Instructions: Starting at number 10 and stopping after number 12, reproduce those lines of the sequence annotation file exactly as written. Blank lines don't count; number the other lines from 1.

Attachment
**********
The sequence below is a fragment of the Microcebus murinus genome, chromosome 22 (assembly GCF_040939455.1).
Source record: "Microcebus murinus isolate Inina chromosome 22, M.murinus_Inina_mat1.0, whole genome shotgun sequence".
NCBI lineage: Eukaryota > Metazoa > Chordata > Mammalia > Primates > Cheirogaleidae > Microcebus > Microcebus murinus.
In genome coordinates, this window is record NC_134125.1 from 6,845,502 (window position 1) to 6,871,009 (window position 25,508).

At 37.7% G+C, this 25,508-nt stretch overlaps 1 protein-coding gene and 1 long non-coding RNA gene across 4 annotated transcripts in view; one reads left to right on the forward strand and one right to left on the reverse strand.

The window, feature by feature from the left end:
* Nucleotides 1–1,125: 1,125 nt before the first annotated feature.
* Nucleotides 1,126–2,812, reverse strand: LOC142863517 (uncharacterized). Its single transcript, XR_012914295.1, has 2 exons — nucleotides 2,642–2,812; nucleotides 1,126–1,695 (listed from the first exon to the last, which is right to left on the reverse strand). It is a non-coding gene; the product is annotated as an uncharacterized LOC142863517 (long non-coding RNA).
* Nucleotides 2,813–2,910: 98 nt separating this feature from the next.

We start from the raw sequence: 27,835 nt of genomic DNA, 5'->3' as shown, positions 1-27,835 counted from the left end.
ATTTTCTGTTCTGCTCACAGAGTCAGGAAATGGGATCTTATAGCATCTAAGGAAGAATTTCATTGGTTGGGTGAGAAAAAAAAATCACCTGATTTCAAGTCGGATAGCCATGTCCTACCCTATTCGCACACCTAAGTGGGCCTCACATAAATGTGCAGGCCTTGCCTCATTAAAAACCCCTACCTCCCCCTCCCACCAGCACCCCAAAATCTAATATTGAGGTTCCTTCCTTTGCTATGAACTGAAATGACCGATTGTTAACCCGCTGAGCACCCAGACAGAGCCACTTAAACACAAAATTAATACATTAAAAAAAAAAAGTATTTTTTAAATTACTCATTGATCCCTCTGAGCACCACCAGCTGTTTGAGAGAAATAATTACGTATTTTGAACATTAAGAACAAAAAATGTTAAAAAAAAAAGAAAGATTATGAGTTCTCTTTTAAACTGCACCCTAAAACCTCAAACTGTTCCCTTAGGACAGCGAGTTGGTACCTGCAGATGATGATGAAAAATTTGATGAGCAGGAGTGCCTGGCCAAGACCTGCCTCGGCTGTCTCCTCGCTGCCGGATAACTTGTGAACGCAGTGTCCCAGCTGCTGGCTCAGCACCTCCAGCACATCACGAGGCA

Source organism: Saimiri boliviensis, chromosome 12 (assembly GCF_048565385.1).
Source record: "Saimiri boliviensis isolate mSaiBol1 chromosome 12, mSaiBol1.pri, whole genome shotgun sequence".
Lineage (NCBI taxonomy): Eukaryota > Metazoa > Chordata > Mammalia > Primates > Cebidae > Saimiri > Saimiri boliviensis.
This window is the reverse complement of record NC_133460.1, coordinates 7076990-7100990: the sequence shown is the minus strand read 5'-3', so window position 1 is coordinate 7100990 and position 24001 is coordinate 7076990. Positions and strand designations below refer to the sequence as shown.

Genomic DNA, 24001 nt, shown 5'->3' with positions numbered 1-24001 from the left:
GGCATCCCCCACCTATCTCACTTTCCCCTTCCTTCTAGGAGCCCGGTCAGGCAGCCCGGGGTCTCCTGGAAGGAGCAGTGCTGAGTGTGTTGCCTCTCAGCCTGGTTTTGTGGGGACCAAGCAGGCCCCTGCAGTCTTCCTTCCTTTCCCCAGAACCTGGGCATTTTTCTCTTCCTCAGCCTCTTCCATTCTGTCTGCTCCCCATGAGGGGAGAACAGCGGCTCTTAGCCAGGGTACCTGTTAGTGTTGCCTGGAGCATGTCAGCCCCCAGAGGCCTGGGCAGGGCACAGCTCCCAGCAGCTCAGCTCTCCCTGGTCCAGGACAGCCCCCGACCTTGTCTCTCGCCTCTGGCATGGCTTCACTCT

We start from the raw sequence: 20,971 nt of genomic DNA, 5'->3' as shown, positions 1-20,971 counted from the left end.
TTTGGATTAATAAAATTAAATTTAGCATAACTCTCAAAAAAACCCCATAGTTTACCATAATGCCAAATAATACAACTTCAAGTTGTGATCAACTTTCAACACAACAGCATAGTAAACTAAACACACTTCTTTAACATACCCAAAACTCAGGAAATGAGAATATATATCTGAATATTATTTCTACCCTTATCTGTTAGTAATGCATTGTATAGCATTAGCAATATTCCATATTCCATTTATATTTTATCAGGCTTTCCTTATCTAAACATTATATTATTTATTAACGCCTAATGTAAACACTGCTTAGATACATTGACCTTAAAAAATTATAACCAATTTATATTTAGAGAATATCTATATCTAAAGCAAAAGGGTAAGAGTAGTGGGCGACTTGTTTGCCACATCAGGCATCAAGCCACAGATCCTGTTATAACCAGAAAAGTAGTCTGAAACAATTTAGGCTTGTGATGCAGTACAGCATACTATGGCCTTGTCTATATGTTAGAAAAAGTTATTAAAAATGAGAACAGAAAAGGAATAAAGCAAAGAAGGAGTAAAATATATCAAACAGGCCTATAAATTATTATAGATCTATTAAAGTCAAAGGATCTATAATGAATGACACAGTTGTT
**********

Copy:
We start from the raw sequence: 27,835 nt of genomic DNA, 5'->3' as shown, positions 1-27,835 counted from the left end.
ATTTTCTGTTCTGCTCACAGAGTCAGGAAATGGGATCTTATAGCATCTAAGGAAGAATTTCATTGGTTGGGTGAGAAAAAAAAATCACCTGATTTCAAGTCGGATAGCCATGTCCTACCCTATTCGCACACCTAAGTGGGCCTCACATAAATGTGCAGGCCTTGCCTCATTAAAAACCCCTACCTCCCCCTCCCACCAGCACCCCAAAATCTAATATTGAGGTTCCTTCCTTTGCTATGAACTGAAATGACCGATTGTTAACCCGCTGAGCACCCAGACAGAGCCACTTAAACACAAAATTAATACATTAAAAAAAAAAAGTATTTTTTAAATTACTCATTGATCCCTCTGAGCACCACCAGCTGTTTGAGAGAAATAATTACGTATTTTGAACATTAAGAACAAAAAATGTTAAAAAAAAAAGAAAGATTATGAGTTCTCTTTTAAACTGCACCCTAAAACCTCAAACTGTTCCCTTAGGACAGCGAGTTGGTACCTGCAGATGATGATGAAAAATTTGATGAGCAGGAGTGCCTGGCCAAGACCTGCCTCGGCTGTCTCCTCGCTGCCGGATAACTTGTGAACGCAGTGTCCCAGCTGCTGGCTCAGCACCTCCAGCACATCACGAGGCA

Source organism: Saimiri boliviensis, chromosome 12 (assembly GCF_048565385.1).